First an anonymous former college coach told the Houston Chronicle on Monday Salinas "hinted he could steer players my way" in return for "a significant sum of money." Then former Houston coach Tom Penders made a similar accusation on the record, telling The Daily that Salinas requested a $100,000 investment in their first meeting and "made a strong, strong implication" that it would help gain access to prospects
"He talked about all these coaches that he had investing with him," Penders told The Daily. "I told him because he was an AAU guy, I couldn't possibly get involved in that. I said, 'I think that's kind of a rules violation, or could be.'"
That Penders would make such a strong on-the-record statement about Salinas' motives will make it far more difficult for other coaches who invested with him to claim that it was unrelated to basketball. CBSSports.com reported Sunday night that a handful of prominent coaches have financial ties to Salinas including Baylor's Scott Drew, former Arizona coach Lute Olson Texas Tech coach Billy Gillispie and Nebraska coach Doc Sadler.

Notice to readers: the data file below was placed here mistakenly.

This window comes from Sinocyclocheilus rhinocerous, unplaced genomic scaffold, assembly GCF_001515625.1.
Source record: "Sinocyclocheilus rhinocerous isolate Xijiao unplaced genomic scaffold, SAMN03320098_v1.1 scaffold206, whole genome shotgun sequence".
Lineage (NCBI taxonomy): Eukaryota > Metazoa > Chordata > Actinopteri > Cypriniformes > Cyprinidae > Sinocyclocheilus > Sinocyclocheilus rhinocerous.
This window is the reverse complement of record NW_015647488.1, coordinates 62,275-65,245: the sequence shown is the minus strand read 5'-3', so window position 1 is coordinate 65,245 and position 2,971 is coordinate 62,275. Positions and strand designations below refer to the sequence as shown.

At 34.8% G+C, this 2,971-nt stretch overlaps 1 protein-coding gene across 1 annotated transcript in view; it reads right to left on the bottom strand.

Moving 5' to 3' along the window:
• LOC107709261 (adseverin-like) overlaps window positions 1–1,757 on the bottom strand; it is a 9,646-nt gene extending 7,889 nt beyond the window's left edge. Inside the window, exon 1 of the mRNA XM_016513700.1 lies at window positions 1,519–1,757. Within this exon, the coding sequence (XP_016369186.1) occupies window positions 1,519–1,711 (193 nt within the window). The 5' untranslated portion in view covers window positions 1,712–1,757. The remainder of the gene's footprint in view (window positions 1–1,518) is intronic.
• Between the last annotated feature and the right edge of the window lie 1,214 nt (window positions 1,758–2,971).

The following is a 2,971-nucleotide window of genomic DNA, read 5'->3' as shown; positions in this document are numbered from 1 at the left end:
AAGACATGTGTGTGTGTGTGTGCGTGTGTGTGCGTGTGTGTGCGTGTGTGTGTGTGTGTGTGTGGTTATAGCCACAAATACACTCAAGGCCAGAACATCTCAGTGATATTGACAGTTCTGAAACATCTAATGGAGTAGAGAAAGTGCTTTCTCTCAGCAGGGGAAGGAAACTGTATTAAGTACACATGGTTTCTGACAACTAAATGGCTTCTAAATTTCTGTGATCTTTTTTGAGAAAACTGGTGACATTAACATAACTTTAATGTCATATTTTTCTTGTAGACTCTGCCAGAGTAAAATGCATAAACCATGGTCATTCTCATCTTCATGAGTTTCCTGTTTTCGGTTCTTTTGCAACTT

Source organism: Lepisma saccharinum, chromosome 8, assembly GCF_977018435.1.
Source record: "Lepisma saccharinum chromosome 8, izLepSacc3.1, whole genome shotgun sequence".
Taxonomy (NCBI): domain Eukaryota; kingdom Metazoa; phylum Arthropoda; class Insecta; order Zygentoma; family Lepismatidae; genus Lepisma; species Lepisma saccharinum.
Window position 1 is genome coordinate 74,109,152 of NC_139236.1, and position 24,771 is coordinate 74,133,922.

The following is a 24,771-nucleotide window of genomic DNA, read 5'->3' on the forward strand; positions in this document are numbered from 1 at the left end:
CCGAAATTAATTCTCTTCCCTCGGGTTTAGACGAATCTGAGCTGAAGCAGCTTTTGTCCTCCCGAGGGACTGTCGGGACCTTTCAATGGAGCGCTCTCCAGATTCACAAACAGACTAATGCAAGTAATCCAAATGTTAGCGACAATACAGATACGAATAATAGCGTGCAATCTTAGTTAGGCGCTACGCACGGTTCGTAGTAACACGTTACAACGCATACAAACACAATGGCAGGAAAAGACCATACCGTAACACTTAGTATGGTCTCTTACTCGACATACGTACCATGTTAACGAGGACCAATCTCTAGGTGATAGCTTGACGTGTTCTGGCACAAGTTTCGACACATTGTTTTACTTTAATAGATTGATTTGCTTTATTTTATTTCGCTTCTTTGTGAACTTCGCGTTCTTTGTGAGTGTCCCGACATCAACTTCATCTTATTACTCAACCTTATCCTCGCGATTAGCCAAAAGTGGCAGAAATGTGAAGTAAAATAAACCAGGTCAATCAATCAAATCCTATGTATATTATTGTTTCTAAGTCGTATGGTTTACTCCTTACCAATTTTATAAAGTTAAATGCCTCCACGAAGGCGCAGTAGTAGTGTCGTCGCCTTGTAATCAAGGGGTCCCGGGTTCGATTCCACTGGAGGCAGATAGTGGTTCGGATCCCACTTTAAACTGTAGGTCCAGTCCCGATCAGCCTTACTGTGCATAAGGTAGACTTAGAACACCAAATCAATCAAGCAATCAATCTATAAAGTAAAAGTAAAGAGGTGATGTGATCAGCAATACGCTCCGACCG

If the NCAA hadn't already planned to investigate the coaches who invested with Salinas, the accusation from Penders surely will make the story impossible to ignore. Houston Select has produced standouts such as Jawann McClellan (Arizona), Demetri Goodson (Gonzaga), Joseph Jones (Texas A&M), Dexter Pittman (Texas) and Cartier Martin (Kansas State).
In the initial CBS report, several coaches appeared to be more concerned about the money they lost to Salinas' ponzi scheme than the possibility of an NCAA investigation. If coaches are forced to produce documents detailing their financial ties to Salinas and reveal why they invested with the founder of an AAU program, they may have to worry about keeping their jobs too.